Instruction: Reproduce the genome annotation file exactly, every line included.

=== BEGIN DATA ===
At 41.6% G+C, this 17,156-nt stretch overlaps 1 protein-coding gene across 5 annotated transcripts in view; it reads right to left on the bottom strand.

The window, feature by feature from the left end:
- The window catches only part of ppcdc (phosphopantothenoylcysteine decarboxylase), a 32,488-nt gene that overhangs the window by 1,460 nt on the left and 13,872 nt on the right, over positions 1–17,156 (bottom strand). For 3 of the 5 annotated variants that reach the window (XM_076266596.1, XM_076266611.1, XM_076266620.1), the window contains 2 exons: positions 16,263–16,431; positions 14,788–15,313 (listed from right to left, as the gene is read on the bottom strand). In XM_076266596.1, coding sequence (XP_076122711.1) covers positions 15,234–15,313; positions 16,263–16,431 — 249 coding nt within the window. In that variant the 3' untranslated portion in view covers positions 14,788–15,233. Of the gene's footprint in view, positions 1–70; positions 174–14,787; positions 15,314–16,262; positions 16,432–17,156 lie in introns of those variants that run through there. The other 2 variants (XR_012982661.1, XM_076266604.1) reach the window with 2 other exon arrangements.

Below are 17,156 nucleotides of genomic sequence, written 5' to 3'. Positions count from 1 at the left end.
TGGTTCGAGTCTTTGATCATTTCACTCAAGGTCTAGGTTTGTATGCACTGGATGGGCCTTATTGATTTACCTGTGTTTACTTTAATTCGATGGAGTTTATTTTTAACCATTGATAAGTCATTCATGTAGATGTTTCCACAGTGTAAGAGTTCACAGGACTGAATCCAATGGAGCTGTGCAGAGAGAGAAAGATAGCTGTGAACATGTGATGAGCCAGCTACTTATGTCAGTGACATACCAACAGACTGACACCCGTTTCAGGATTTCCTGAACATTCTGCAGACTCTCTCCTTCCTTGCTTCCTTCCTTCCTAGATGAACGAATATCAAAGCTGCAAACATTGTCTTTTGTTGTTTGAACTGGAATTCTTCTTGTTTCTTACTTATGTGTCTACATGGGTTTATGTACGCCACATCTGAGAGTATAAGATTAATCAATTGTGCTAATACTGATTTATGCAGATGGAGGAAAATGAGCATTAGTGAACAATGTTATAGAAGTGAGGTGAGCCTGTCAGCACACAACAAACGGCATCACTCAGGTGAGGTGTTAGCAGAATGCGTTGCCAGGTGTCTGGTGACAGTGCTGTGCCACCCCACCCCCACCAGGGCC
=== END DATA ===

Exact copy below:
At 41.6% G+C, this 17,156-nt stretch overlaps 1 protein-coding gene across 5 annotated transcripts in view; it reads right to left on the bottom strand.

The window, feature by feature from the left end:
- The window catches only part of ppcdc (phosphopantothenoylcysteine decarboxylase), a 32,488-nt gene that overhangs the window by 1,460 nt on the left and 13,872 nt on the right, over positions 1–17,156 (bottom strand). For 3 of the 5 annotated variants that reach the window (XM_076266596.1, XM_076266611.1, XM_076266620.1), the window contains 2 exons: positions 16,263–16,431; positions 14,788–15,313 (listed from right to left, as the gene is read on the bottom strand). In XM_076266596.1, coding sequence (XP_076122711.1) covers positions 15,234–15,313; positions 16,263–16,431 — 249 coding nt within the window. In that variant the 3' untranslated portion in view covers positions 14,788–15,233. Of the gene's footprint in view, positions 1–70; positions 174–14,787; positions 15,314–16,262; positions 16,432–17,156 lie in introns of those variants that run through there. The other 2 variants (XR_012982661.1, XM_076266604.1) reach the window with 2 other exon arrangements.

Below are 17,156 nucleotides of genomic sequence, written 5' to 3'. Positions count from 1 at the left end.
TGGTTCGAGTCTTTGATCATTTCACTCAAGGTCTAGGTTTGTATGCACTGGATGGGCCTTATTGATTTACCTGTGTTTACTTTAATTCGATGGAGTTTATTTTTAACCATTGATAAGTCATTCATGTAGATGTTTCCACAGTGTAAGAGTTCACAGGACTGAATCCAATGGAGCTGTGCAGAGAGAGAAAGATAGCTGTGAACATGTGATGAGCCAGCTACTTATGTCAGTGACATACCAACAGACTGACACCCGTTTCAGGATTTCCTGAACATTCTGCAGACTCTCTCCTTCCTTGCTTCCTTCCTTCCTAGATGAACGAATATCAAAGCTGCAAACATTGTCTTTTGTTGTTTGAACTGGAATTCTTCTTGTTTCTTACTTATGTGTCTACATGGGTTTATGTACGCCACATCTGAGAGTATAAGATTAATCAATTGTGCTAATACTGATTTATGCAGATGGAGGAAAATGAGCATTAGTGAACAATGTTATAGAAGTGAGGTGAGCCTGTCAGCACACAACAAACGGCATCACTCAGGTGAGGTGTTAGCAGAATGCGTTGCCAGGTGTCTGGTGACAGTGCTGTGCCACCCCACCCCCACCAGGGCC